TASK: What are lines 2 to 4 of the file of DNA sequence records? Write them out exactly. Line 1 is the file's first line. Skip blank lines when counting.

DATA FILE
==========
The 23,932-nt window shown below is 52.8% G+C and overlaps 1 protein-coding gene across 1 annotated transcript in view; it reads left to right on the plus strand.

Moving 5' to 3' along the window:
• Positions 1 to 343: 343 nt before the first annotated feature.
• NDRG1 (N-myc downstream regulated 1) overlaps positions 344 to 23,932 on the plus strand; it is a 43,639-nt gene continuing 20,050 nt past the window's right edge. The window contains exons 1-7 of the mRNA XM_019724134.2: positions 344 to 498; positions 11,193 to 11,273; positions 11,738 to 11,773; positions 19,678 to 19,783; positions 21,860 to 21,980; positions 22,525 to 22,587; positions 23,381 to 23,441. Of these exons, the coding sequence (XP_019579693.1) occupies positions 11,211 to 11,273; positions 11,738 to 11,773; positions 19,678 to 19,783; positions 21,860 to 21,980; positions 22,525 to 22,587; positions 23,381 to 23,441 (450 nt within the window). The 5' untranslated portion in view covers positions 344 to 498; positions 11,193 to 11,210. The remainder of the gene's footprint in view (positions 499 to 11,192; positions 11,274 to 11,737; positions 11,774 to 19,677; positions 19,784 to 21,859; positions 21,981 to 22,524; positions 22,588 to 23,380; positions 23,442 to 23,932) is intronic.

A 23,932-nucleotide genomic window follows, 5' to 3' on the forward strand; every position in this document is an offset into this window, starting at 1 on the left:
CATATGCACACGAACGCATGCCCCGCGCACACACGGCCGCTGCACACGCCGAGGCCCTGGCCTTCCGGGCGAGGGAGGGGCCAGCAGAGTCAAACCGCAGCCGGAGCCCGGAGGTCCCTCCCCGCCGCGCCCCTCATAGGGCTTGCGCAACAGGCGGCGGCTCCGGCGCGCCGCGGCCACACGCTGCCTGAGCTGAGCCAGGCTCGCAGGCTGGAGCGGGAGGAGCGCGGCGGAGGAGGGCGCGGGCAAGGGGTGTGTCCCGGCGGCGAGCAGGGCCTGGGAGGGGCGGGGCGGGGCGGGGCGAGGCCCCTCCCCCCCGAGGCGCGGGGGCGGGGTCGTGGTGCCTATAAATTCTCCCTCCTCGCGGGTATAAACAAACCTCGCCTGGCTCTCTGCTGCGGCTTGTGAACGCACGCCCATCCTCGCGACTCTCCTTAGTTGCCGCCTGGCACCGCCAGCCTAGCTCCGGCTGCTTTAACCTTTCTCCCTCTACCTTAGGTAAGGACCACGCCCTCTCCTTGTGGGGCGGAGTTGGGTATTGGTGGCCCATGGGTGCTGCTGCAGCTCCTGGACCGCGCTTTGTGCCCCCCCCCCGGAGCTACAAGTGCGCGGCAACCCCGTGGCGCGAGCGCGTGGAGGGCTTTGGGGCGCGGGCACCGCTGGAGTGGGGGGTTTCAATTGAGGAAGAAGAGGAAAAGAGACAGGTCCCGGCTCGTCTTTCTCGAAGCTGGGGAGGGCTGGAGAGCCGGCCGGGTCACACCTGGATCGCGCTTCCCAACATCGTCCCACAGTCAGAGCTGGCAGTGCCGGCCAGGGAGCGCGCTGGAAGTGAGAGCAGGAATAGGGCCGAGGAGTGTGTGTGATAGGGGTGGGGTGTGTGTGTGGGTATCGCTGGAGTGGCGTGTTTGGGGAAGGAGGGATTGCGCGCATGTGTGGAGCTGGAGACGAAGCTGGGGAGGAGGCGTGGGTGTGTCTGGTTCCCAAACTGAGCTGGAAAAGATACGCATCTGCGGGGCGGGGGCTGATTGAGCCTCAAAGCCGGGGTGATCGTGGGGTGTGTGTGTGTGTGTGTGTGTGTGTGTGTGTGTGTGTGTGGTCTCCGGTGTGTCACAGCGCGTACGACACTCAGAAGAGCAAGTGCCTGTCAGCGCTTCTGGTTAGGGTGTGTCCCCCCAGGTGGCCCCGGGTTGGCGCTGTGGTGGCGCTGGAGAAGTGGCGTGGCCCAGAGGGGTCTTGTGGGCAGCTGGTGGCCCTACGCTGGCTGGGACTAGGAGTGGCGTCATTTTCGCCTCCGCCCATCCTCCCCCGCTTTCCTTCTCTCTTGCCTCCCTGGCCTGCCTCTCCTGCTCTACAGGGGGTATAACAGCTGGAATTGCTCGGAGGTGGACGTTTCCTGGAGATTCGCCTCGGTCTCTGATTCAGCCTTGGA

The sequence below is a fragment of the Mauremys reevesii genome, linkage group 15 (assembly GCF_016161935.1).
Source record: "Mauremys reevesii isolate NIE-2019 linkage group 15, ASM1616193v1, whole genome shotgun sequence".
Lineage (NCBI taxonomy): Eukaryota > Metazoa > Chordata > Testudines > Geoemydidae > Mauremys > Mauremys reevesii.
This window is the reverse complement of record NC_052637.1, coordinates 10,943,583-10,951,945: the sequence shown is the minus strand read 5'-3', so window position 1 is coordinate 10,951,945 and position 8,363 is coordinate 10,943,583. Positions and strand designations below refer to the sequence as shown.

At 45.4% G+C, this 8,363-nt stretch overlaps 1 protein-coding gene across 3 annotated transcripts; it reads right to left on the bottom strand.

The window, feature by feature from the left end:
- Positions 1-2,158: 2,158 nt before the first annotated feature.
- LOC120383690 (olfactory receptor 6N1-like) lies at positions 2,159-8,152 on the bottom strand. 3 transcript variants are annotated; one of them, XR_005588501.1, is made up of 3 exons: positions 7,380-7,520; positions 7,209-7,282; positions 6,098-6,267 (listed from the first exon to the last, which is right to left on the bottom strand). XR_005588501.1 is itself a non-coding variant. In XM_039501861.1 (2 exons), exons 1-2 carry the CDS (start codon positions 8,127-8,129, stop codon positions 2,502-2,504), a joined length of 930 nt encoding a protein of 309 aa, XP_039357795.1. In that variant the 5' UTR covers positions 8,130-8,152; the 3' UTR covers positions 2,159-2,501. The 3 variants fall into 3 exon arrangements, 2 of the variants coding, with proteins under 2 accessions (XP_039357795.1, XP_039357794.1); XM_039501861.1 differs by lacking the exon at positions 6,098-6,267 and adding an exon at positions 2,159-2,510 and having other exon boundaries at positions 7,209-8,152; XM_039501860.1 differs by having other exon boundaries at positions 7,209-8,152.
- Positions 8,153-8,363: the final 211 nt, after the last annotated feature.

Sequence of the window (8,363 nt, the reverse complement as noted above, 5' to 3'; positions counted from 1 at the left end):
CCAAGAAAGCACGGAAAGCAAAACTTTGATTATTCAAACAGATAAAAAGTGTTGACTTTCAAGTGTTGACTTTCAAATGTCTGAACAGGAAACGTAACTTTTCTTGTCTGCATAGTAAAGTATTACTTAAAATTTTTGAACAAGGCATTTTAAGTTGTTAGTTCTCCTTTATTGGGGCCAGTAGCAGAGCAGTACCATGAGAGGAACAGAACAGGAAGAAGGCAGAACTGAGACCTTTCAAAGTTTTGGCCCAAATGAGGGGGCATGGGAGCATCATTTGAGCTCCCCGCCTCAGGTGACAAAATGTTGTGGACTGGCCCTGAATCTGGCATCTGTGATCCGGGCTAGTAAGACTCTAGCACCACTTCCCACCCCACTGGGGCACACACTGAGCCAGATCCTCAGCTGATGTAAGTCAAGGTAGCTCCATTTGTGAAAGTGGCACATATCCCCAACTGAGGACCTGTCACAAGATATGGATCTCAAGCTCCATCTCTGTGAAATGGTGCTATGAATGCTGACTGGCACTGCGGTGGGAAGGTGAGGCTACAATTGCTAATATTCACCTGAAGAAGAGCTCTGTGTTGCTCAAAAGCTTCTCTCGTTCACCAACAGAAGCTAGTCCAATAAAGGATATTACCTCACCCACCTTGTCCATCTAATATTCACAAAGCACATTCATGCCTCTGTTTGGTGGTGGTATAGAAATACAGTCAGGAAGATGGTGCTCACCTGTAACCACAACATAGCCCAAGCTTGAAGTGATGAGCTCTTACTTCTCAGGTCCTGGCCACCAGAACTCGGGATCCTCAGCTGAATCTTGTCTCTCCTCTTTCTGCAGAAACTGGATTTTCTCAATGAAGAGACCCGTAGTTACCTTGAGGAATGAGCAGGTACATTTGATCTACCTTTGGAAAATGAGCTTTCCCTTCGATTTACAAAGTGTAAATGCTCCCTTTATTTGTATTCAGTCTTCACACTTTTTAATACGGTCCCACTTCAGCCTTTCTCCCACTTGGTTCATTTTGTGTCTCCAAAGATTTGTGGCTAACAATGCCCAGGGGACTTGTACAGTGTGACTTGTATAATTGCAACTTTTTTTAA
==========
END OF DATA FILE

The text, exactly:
Moving 5' to 3' along the window:
• Positions 1 to 343: 343 nt before the first annotated feature.
• NDRG1 (N-myc downstream regulated 1) overlaps positions 344 to 23,932 on the plus strand; it is a 43,639-nt gene continuing 20,050 nt past the window's right edge. The window contains exons 1-7 of the mRNA XM_019724134.2: positions 344 to 498; positions 11,193 to 11,273; positions 11,738 to 11,773; positions 19,678 to 19,783; positions 21,860 to 21,980; positions 22,525 to 22,587; positions 23,381 to 23,441. Of these exons, the coding sequence (XP_019579693.1) occupies positions 11,211 to 11,273; positions 11,738 to 11,773; positions 19,678 to 19,783; positions 21,860 to 21,980; positions 22,525 to 22,587; positions 23,381 to 23,441 (450 nt within the window). The 5' untranslated portion in view covers positions 344 to 498; positions 11,193 to 11,210. The remainder of the gene's footprint in view (positions 499 to 11,192; positions 11,274 to 11,737; positions 11,774 to 19,677; positions 19,784 to 21,859; positions 21,981 to 22,524; positions 22,588 to 23,380; positions 23,442 to 23,932) is intronic.